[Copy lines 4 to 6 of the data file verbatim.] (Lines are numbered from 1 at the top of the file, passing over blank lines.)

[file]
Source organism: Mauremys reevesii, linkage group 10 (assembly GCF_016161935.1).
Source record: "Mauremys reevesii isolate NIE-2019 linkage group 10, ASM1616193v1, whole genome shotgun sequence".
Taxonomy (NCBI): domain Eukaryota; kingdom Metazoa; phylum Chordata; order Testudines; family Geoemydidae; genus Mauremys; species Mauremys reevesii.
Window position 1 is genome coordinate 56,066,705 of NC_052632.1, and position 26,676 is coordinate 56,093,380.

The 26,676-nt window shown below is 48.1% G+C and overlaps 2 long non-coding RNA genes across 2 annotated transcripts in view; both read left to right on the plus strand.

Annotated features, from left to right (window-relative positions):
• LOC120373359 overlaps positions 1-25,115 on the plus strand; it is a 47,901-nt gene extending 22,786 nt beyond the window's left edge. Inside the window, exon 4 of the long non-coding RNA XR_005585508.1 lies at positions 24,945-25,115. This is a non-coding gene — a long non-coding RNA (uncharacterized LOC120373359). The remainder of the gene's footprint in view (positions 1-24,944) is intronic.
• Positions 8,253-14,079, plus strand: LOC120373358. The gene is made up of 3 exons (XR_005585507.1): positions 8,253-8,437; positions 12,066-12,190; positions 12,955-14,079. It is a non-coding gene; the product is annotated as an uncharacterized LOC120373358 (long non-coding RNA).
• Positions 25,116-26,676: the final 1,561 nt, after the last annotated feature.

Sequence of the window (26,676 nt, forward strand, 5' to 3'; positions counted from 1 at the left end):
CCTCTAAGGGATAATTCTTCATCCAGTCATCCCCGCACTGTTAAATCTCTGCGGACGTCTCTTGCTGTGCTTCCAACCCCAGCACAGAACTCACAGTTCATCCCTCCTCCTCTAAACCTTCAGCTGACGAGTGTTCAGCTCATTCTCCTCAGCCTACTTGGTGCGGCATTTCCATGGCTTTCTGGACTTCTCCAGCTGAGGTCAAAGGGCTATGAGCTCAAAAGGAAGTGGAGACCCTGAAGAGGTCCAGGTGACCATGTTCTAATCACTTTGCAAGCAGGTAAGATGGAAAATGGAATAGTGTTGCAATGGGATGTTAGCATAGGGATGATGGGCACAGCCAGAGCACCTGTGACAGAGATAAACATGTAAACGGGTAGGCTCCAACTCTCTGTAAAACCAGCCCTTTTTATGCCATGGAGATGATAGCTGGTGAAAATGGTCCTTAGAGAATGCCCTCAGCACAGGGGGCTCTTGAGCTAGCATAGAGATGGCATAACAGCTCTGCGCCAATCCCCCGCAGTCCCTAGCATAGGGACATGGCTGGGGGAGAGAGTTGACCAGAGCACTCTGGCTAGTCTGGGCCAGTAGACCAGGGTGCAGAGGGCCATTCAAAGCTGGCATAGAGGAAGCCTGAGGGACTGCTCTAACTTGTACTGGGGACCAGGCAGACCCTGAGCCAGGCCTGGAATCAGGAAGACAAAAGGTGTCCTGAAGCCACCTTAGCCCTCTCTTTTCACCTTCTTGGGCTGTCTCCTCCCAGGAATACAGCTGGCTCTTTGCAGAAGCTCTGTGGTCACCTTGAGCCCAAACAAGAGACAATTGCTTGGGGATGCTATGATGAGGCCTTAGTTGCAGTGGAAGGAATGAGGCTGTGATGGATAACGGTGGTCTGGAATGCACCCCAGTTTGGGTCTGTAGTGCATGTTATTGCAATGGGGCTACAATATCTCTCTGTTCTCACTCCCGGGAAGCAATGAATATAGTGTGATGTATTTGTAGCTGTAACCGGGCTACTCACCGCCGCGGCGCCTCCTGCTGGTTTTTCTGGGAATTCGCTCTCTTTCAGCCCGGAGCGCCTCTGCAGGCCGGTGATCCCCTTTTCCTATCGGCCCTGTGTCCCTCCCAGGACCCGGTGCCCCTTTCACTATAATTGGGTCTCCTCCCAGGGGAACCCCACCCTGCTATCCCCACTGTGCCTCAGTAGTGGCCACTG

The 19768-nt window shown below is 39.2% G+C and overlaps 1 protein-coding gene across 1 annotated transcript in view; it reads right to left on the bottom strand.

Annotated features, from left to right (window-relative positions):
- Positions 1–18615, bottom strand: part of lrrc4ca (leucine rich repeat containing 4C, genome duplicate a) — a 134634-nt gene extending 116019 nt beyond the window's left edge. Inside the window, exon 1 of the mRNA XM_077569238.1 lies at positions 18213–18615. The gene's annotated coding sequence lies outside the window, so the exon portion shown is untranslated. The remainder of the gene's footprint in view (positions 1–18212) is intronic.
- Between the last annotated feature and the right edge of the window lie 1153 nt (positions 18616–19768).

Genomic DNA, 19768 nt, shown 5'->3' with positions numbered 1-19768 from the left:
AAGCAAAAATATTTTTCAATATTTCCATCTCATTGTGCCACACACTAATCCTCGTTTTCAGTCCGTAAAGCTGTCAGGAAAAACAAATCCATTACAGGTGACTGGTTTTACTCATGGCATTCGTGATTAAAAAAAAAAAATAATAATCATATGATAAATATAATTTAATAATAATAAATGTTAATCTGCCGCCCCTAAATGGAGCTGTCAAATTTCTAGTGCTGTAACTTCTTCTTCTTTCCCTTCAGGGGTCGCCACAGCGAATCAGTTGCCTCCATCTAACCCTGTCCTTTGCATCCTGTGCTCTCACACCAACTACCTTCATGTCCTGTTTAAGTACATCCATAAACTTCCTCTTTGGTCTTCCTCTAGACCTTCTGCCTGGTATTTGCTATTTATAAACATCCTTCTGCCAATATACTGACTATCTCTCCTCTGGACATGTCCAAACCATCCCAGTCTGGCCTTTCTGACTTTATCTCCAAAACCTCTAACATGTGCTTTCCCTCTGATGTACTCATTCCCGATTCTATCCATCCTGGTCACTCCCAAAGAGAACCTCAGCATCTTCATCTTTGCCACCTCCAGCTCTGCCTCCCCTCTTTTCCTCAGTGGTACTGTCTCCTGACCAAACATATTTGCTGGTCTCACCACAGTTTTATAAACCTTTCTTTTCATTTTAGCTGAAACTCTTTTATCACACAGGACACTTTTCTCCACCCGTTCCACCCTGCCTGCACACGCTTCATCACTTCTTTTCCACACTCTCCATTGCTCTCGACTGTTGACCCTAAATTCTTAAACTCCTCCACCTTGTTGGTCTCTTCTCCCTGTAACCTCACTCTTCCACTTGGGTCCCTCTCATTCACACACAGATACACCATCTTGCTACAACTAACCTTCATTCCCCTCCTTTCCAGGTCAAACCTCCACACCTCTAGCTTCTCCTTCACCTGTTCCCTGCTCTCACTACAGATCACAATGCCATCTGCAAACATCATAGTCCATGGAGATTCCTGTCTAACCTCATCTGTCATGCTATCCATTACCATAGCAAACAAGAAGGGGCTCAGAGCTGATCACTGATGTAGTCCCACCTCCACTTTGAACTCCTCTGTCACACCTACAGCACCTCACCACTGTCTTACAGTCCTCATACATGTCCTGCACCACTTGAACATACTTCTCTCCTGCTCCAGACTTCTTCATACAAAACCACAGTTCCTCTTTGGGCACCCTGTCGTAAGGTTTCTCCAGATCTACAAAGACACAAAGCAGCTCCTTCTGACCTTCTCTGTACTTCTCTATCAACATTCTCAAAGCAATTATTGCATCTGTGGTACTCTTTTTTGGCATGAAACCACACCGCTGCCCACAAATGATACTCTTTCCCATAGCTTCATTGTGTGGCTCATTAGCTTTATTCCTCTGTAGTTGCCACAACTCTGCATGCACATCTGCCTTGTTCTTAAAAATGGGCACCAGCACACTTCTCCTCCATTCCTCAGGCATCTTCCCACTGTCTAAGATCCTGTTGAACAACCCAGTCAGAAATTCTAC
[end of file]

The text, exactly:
Window position 1 is genome coordinate 56,066,705 of NC_052632.1, and position 26,676 is coordinate 56,093,380.

The 26,676-nt window shown below is 48.1% G+C and overlaps 2 long non-coding RNA genes across 2 annotated transcripts in view; both read left to right on the plus strand.

Annotated features, from left to right (window-relative positions):